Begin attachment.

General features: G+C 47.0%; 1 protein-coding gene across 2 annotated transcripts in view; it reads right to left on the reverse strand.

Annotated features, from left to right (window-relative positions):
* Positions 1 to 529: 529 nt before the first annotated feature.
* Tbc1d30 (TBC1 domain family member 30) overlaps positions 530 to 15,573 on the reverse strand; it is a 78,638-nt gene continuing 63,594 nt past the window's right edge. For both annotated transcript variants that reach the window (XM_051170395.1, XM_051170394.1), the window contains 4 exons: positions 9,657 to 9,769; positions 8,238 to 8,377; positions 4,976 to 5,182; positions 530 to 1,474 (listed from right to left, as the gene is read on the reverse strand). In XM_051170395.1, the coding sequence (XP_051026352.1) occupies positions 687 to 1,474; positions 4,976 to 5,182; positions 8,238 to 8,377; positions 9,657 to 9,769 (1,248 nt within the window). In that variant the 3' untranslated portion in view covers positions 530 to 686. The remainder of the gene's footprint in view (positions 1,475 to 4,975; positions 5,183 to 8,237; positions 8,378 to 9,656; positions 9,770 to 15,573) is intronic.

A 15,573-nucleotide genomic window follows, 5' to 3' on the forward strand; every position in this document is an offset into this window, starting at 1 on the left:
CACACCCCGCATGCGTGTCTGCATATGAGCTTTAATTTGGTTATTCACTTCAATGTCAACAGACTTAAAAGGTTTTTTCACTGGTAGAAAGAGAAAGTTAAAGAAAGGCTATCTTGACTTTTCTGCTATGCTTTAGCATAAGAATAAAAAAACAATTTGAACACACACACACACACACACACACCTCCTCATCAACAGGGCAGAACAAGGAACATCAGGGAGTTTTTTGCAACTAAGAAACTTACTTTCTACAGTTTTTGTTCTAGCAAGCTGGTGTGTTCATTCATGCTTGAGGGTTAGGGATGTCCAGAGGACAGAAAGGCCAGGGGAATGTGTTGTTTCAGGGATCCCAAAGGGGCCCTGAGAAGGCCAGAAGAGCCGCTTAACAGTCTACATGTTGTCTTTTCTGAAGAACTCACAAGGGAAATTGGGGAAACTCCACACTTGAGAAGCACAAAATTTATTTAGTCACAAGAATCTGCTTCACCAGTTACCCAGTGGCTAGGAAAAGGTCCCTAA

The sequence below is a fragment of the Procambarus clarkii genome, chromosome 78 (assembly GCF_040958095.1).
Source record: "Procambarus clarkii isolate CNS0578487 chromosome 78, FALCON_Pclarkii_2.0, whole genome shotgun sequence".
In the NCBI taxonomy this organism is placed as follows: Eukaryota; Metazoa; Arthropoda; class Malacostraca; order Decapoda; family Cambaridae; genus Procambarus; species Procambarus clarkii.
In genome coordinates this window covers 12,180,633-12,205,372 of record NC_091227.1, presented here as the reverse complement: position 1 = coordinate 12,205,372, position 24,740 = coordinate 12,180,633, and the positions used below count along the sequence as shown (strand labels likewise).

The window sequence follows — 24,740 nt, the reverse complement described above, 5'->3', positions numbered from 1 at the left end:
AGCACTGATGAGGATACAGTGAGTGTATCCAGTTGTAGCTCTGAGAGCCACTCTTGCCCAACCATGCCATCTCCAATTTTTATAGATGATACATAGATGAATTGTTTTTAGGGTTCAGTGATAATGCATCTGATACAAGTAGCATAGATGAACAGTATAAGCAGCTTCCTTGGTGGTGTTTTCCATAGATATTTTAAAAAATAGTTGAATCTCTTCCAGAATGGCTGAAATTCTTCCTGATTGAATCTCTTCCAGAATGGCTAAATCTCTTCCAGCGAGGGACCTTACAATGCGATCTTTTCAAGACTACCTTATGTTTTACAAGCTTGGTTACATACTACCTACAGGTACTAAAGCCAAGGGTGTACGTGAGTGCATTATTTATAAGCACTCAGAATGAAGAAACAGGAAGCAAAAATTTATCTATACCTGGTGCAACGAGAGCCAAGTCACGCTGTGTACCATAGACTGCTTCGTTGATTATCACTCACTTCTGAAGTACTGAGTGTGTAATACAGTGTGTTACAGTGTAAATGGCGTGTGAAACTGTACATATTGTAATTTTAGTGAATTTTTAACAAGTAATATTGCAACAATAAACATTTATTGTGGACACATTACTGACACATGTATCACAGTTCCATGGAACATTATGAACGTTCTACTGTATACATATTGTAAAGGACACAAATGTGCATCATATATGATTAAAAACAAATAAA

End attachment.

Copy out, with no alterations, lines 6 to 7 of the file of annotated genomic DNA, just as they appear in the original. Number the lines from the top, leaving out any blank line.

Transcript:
CACACCCCGCATGCGTGTCTGCATATGAGCTTTAATTTGGTTATTCACTTCAATGTCAACAGACTTAAAAGGTTTTTTCACTGGTAGAAAGAGAAAGTTAAAGAAAGGCTATCTTGACTTTTCTGCTATGCTTTAGCATAAGAATAAAAAAACAATTTGAACACACACACACACACACACACACCTCCTCATCAACAGGGCAGAACAAGGAACATCAGGGAGTTTTTTGCAACTAAGAAACTTACTTTCTACAGTTTTTGTTCTAGCAAGCTGGTGTGTTCATTCATGCTTGAGGGTTAGGGATGTCCAGAGGACAGAAAGGCCAGGGGAATGTGTTGTTTCAGGGATCCCAAAGGGGCCCTGAGAAGGCCAGAAGAGCCGCTTAACAGTCTACATGTTGTCTTTTCTGAAGAACTCACAAGGGAAATTGGGGAAACTCCACACTTGAGAAGCACAAAATTTATTTAGTCACAAGAATCTGCTTCACCAGTTACCCAGTGGCTAGGAAAAGGTCCCTAA

The sequence below is a fragment of the Procambarus clarkii genome, chromosome 78 (assembly GCF_040958095.1).